There’s a forest that stands at the exact center of sorrow.
Regrets find no shelter there.
The trees, when they sway,
sway like the manes of horses when a storm’s not far.
There’s no reason to stay there,
nothing worth going to see,
but if you want to you can pass through the forest
in the better part of a long day.
Who would want to, though?
To have entered the forest changes nothing about sorrow.
It’s a forest. Not oblivion. Not erasure.
Some have entered it in the name of distraction,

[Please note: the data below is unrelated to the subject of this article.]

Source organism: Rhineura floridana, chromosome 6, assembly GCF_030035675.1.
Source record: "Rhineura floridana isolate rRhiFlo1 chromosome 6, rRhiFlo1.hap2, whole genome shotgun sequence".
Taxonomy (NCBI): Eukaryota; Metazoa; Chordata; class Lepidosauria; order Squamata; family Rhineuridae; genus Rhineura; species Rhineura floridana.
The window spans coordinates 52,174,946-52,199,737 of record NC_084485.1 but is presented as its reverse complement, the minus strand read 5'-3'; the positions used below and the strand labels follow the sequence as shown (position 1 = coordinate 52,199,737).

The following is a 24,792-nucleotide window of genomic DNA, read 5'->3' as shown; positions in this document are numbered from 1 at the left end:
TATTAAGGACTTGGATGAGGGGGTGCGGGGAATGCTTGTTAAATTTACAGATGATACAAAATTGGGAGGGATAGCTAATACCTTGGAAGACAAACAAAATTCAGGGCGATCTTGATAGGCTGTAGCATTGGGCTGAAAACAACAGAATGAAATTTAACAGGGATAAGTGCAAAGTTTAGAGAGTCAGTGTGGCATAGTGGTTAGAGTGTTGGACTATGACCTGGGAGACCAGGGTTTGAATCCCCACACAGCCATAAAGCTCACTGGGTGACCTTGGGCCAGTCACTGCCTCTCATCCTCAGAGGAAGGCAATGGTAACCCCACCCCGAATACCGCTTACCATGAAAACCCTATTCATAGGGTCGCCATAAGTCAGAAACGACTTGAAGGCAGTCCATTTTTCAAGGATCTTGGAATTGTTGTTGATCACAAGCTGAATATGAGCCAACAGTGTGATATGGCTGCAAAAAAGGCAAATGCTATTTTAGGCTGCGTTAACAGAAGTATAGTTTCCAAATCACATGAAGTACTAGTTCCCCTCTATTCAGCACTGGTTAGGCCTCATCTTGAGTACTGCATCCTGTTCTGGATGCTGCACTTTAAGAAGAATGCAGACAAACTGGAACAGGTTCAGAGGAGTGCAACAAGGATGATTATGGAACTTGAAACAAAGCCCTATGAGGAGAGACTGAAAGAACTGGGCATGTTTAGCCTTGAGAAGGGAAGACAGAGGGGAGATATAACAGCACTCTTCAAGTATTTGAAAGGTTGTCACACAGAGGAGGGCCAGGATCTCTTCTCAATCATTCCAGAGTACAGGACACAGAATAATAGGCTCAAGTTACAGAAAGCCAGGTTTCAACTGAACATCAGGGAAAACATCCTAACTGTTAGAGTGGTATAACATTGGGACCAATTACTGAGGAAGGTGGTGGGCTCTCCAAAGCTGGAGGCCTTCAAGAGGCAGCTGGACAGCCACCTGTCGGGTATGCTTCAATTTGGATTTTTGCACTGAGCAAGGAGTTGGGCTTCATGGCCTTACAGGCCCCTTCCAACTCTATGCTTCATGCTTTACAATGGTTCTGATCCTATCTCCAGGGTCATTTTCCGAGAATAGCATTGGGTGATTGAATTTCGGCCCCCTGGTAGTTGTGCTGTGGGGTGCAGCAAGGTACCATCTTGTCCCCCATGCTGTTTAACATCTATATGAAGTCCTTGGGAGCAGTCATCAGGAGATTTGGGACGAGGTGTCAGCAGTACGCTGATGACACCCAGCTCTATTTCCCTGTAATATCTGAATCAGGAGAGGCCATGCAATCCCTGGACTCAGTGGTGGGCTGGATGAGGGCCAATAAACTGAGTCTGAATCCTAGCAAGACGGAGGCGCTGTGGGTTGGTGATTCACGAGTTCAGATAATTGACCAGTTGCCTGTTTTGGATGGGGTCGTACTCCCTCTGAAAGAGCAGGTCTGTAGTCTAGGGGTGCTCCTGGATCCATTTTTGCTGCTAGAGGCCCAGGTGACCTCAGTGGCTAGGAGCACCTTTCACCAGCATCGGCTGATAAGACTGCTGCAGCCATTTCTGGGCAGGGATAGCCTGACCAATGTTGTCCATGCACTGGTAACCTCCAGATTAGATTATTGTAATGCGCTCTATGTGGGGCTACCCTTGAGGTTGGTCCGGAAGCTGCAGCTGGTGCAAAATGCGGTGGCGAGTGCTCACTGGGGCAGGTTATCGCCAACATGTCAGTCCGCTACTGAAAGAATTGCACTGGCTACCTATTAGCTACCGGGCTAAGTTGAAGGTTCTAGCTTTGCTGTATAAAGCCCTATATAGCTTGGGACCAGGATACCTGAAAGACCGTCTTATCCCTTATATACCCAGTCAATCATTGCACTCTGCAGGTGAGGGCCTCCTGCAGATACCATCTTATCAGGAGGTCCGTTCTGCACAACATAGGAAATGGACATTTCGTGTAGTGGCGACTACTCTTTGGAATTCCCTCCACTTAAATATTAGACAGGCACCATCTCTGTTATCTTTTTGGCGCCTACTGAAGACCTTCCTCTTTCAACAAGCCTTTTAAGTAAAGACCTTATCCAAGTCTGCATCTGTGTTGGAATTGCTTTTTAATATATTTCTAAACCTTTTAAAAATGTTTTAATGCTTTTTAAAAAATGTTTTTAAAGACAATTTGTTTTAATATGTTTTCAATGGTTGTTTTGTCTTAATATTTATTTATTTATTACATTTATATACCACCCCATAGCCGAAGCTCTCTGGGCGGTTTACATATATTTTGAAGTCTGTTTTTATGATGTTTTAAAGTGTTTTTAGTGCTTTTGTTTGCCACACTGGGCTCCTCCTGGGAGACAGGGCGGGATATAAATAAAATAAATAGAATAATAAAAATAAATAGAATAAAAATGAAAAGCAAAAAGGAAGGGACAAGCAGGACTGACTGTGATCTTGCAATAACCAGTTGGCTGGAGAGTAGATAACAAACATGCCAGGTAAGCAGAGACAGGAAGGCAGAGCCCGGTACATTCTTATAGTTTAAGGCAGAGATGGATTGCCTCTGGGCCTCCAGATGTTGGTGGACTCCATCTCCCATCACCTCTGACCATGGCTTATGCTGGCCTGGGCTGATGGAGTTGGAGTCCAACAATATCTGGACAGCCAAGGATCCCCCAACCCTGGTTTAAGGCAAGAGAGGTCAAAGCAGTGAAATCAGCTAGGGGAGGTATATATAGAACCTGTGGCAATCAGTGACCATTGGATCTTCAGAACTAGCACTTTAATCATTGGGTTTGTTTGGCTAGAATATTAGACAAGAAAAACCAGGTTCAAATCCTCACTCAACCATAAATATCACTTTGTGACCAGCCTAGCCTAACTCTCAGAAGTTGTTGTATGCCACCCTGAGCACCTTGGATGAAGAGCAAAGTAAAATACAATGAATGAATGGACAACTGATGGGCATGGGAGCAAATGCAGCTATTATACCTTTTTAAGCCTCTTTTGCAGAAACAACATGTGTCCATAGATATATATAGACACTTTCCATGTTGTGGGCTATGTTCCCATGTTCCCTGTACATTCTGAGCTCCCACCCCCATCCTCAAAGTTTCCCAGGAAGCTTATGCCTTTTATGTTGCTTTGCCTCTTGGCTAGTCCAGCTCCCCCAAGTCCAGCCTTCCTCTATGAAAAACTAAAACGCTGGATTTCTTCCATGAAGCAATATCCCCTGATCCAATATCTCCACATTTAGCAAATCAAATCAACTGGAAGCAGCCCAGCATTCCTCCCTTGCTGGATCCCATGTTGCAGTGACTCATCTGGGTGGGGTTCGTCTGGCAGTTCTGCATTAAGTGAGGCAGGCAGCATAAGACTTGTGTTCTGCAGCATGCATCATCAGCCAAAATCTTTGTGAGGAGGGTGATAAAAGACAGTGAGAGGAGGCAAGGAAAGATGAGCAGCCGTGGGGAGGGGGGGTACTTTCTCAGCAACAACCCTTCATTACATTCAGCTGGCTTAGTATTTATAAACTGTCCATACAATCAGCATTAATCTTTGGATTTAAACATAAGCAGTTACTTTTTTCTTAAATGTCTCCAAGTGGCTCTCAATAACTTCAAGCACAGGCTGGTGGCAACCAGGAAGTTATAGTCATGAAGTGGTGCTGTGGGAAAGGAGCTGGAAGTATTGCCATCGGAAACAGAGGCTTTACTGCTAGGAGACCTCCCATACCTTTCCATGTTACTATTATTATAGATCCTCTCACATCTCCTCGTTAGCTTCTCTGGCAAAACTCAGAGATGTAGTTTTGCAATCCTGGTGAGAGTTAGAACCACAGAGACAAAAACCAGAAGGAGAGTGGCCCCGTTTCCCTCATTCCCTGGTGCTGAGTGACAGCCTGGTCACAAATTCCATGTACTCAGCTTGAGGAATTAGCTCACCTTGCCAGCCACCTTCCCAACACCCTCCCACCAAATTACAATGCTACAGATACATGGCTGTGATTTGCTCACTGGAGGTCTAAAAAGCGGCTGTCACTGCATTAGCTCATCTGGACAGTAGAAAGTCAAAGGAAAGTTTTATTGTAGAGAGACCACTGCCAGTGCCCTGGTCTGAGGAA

if only briefly, from the sorrow within which
the forest thrives to no apparent purpose—fools, dreamers,
the desperate from whom it’s best, if at all possible,
to look calmly away, the trees of the forest at the center of sorrow—
the exact center—all but say,
or that’s what it sounds like on windier nights,
tonight, for example. At the forest’s exact center,
almost impossible to find, but I have been there myself,
there’s a makeshift grave, more than likely overgrown by now
with weeds, moss, the usual.
With defeat, desire, the usual.
Wingless ambition, frangible hope, misunderstanding, i.e., mistake,
another form of weakness, i.e., the usual.
That the forest itself contains no apology
doesn’t mean you’re not hurt. Or I’m not sorry. Or I didn’t hurt you.